Commentary

4 Practical, Powerful Insights For Marketing To U.S. Hispanics

Beyond the general advice that most companies take for granted when serving U.S. Hispanics (such as being culturally relevant), there are four key strategies that can help companies achieve their marketing goals:

  • Shifting to digital and social media channels to reach active Hispanic audiences
  • Marketing to the variances in Hispanic geography, from urban areas to more rural populations
  • Shifting to advertising and marketing channels that appeal to educated, younger Hispanic populations
  • Marketing to the fast-growth, Hispanic-owned business market as well as household consumers

Let’s take a closer look at each.

Digital and Social Media

Hispanics are more likely than the general market to research products online before and while they shop. They look for online reviews and compare prices when shopping for products that range from apparel and food to electronics, toys and tickets. 

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This group also likes to share their shopping experiences, writing reviews through their mobile phones more often than non-Hispanics. They consume mobile online video more than non-Hispanics, too.

This group is also more active on social media platforms, constantly comparing brands and prices, and being vocal about the brands and products they love (and don’t), it is critical that marketers learn how to target them effectively.

Urban vs. Rural 

Recently, the fastest growth in the U.S. Hispanic market has come in parts of the country that have relatively small numbers of Hispanics, according to Pew Research. Compared to the large Hispanic populations in South Florida or California, these groups can be easily overlooked.

But the Pew statistics show that more than half of U.S. Hispanics live in just 15 metro areas. Los Angeles-Long Beach-Anaheim topped the list with 6 million Hispanics, a majority of whom are U.S.-born. 

Companies marketing to Hispanic demographics need a keen balance of messaging that appeals to both urban populations and more suburban and rural ones, and that demonstrates their understanding and due diligence on the geographic diversity of this audience.

A More Educated Population

Research from Pew also shows that a growing share of U.S. Hispanics have a college education. In fact, nearly 40% of Hispanics ages 25 and older had some college credit in 2015, a 10% increase from the start of the millennium. That number gets even higher among U.S.-born Hispanics, where more than 50% said they have gone to college.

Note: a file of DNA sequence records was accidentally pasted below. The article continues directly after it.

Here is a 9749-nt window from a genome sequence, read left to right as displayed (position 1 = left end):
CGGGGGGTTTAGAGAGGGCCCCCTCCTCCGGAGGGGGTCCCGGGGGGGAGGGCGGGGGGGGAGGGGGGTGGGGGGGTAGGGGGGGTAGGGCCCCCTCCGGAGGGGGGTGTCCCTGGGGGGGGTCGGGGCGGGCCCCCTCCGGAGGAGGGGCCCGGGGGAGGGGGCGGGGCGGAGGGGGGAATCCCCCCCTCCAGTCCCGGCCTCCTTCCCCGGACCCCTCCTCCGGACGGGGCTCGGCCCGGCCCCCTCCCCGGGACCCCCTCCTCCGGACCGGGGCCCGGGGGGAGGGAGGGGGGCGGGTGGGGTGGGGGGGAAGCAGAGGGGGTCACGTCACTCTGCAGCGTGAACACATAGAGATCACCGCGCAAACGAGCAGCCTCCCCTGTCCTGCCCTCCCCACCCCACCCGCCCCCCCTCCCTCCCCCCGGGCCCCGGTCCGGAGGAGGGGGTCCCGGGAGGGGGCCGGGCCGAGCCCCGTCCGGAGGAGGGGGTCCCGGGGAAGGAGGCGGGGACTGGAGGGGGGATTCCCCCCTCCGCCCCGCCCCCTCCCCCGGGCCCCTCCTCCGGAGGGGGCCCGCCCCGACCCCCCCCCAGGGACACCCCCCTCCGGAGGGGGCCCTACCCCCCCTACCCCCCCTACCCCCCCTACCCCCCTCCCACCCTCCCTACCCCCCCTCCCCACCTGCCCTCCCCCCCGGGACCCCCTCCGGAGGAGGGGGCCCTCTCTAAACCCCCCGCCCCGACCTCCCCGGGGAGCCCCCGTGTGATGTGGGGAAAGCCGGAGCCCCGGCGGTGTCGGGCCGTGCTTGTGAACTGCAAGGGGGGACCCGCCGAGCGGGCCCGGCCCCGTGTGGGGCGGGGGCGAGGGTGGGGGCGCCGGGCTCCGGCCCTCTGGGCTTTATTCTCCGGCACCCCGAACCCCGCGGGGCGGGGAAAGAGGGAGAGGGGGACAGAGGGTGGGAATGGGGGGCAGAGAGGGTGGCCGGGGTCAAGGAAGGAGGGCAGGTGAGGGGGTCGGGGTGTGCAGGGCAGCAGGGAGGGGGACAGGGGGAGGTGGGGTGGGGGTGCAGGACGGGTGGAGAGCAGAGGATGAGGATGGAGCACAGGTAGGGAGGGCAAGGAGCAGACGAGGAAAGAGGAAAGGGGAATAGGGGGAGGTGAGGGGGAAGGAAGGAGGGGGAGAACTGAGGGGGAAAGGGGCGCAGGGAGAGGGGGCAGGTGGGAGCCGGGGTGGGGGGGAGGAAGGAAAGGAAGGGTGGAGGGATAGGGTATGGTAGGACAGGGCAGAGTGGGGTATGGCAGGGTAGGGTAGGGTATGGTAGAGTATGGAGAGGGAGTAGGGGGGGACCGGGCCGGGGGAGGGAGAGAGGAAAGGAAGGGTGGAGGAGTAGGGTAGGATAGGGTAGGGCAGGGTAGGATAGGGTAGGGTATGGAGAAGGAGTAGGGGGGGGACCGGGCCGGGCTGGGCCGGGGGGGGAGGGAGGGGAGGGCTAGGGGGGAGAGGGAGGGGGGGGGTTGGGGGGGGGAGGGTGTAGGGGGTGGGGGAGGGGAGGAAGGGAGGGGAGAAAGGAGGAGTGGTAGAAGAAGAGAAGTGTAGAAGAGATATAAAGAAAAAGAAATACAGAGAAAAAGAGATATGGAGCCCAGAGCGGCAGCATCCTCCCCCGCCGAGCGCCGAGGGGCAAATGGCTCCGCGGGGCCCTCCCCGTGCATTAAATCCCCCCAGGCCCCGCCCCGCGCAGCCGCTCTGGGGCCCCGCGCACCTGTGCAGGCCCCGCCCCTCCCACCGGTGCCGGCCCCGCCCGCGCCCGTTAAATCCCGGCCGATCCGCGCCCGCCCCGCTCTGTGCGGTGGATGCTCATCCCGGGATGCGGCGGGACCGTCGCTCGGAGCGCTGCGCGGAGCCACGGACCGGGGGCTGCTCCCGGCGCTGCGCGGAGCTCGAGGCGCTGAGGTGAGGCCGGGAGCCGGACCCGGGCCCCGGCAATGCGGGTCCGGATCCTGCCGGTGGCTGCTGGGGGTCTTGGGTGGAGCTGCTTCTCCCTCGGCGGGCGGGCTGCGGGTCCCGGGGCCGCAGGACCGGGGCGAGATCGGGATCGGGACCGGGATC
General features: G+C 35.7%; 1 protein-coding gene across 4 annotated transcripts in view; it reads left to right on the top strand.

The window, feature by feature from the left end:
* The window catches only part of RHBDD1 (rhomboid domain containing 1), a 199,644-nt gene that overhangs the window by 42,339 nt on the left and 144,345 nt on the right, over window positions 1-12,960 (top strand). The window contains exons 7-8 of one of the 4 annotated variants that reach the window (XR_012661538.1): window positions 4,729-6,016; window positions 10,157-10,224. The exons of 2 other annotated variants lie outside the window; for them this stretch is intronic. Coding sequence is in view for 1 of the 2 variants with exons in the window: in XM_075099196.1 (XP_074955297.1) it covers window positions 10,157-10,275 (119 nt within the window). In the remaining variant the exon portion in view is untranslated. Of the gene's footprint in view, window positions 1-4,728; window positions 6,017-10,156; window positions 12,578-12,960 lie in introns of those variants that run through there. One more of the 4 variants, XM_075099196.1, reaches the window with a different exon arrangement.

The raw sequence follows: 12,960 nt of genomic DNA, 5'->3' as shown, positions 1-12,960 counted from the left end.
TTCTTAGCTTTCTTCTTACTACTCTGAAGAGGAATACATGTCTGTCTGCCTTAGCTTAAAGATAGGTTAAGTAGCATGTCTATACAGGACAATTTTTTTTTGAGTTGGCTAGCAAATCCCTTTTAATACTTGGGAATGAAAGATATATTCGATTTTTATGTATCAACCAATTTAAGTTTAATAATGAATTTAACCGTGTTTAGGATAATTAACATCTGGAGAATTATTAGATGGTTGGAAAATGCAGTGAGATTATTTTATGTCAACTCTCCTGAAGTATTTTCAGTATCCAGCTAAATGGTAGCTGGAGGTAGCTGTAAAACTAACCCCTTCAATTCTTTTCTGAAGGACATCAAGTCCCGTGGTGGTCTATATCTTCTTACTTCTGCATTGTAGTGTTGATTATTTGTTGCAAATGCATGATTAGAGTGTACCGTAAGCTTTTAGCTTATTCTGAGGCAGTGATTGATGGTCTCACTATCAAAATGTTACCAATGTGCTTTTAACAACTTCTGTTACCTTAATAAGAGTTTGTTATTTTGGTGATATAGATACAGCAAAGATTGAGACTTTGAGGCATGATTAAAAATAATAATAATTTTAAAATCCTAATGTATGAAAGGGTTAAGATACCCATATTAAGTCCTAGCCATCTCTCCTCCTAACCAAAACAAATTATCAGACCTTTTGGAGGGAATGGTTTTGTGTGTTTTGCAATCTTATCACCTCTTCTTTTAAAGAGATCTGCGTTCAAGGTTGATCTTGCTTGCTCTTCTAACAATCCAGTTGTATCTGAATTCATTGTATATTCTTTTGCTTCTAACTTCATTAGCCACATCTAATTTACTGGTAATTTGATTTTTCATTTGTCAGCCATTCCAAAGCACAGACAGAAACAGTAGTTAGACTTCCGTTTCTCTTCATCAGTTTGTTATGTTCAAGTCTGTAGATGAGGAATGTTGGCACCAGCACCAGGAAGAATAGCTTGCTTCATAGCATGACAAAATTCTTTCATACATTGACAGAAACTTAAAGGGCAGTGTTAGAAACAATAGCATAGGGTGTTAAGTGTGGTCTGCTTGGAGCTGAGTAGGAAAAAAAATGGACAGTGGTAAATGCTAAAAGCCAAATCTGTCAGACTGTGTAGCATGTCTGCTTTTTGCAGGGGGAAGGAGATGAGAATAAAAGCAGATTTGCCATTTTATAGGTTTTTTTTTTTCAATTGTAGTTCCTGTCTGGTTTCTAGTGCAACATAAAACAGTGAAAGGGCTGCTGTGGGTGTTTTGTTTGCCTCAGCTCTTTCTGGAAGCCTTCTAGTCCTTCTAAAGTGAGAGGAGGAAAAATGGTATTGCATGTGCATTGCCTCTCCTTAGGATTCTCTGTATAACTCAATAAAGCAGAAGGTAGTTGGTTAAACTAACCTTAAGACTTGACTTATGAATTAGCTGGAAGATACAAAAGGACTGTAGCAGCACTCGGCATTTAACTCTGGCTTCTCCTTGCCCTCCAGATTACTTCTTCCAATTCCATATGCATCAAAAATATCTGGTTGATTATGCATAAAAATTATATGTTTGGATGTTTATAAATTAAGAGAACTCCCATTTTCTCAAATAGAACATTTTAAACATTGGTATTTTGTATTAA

The numbers are growing so much that Hispanics are now the largest minority group on college campuses, with more than 2 million students ages 18-24 making up 16.5% of all college enrollments.

With this in mind, marketers should look carefully at the media channels and publications they rely on to reach Hispanic populations, and ensure that they’re placing advertising and marketing content in the media that appeal to highly-educated populations as well as more mainstream channels.

Hispanic-Owned Businesses 

Second-generation Hispanics do better than their parents educationally and in terms of household income, according to a report from the National Academies of Sciences, Engineering and Medicine. They also make gains in terms of occupational status.

The 2012 Census showed that 12% of all U.S. companies are Hispanic-owned businesses. That’s 3.3 million. If we include companies owned by two or more U.S. Hispanics, along with family-owned businesses, about 1 in 10 U.S. Hispanics is a business owner.

In addition, the growth rate in the number of Hispanic businesses has consistently been two to three times higher than the national average for the past 15 years, according to a recent study by the Stanford Latino Entrepreneurship Initiative.

So while many marketers know they need to be marketing to Hispanic households, they might be missing out on the massive opportunity to be marketing to Hispanic businesses as well.

A Dynamic Demographic

The U.S. Hispanic market is a powerful force in the economy, one that can represent massive opportunity for companies looking to grow and authentically serve a diverse audience.

By focusing on a few key strategies for reaching these buyers, marketers can ensure their organizations are reaching U.S. Hispanic consumers in the right channels, at the right time, and with the messaging that resonates most.

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